Wednesday, June 22, 2016

Book review: The Simple Path to Wealth by JL Collins

I’ve always recommended JL Collins’ Stock Series to anyone interested in saving, investing and early retirement. JL now took the series and other posts from his blog, polished them and made into a book.

The good

Everything is explained very simply and JL uses a lot of stories. It’s also very short, so you won’t be bored reading it.

You’ll learn the basics about stocks and bonds, how the market works and that a very good investment strategy is actually very simple, with only two index funds. But more importantly, it will give you other crucial advice for this endeavour:
  • There will be times when your portfolio drops 20% within a week and you’ll feel like you’ve made a huge mistake. The solution is simple: treat it as “Sale! Everything 20% off”. The book has a lot of other tricks to make you a calm investor.
  • Chapter III “It has never been about retirement” is the single best short piece I’ve read about the philosophy of saving and early retirement. If you need motivation for saving and investing, this book will give you plenty.
  • I also really like the final chapter on risk. No, you can’t be sure the 4% rule will work forever. You can’t be sure Earth won’t be hit by an asteroid. We live in uncertainty, but having savings can only help you.

The bad

My biggest complaint is the incorrect advice about international investing. To be fair, most investing books are also incorrect, but JL goes too far and recommends only owning American companies. This is on three grounds: high risk, big American companies are global and it’s more expensive.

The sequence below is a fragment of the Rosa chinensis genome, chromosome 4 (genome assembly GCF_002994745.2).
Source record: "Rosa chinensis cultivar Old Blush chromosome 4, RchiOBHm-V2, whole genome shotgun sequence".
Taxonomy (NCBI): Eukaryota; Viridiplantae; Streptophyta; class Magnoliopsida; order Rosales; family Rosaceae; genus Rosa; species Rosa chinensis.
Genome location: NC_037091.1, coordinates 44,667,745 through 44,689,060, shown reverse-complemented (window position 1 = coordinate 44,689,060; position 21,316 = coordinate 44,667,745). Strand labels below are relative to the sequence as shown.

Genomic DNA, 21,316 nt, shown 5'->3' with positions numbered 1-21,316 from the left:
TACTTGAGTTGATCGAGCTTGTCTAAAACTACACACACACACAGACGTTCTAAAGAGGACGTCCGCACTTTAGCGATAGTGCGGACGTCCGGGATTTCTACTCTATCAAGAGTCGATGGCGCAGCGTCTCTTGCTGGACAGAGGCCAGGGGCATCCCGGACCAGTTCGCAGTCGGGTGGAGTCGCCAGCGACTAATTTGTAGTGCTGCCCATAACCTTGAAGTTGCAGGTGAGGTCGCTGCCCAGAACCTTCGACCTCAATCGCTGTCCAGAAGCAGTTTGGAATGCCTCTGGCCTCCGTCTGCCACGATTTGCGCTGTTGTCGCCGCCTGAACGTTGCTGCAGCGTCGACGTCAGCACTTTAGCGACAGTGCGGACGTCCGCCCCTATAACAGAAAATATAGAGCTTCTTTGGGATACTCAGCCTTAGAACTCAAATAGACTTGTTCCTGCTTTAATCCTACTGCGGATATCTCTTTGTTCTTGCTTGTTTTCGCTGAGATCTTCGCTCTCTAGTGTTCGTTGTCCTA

• International investing sometimes bears more risk, but this risk has also been rewarded, for example emerging markets over-performed the rest of the world by 2% yearly in the last 40 years.
  • The difference in price these days is about 0.2% in yearly fees between an American and a global fund. That’s a very small price for a much higher diversification.
  • JL says the world is getting more globalized and connected, so having only American companies is enough – you get exposed to all economies anyway. Increased globalization is happening, but the stock markets ignore that. Comparing last 15 years, emerging markets gained 6.4% yearly while developed world gained 3.3% (MSCI World IMI vs. MSCI EM IMI).
Some small complaints:
  • I wish the book used real (=inflation-adjusted) returns. If the index grew 12% yearly when 4% of that was inflation, saying that your wealth grew 12% is very misleading.
  • JL uses a Bell curve to illustrate the variability of stock returns, but Bell curve to me symbolizes lack of variability. In reality, stock returns have a long-tailed distribution and that’s one of the reasons why it’s so easy to underperform the index.
  • I’m curious why JL didn’t mention Betterment (and robo-advisors in general), because he writes about it positively on his blog. In the book, he says multiple times his strategy is about simplicity. However, avoiding Betterment adds 3 times more complexity for an average person.

Final verdict

Go read the book, it’s awesome. Now! Yes, there are factual inaccuracies, but you can correct that by reading All About Asset Allocation or A Random Walk Down Wall Street instead. This book excels in things that other books get wrong or ignore—the psychological and philosophical aspects of investing.

Disclaimer: I got an early copy of the book in exchange for review here and on Amazon. I won’t receive any compensation if it sells well, so I didn’t have an incentive for a good review.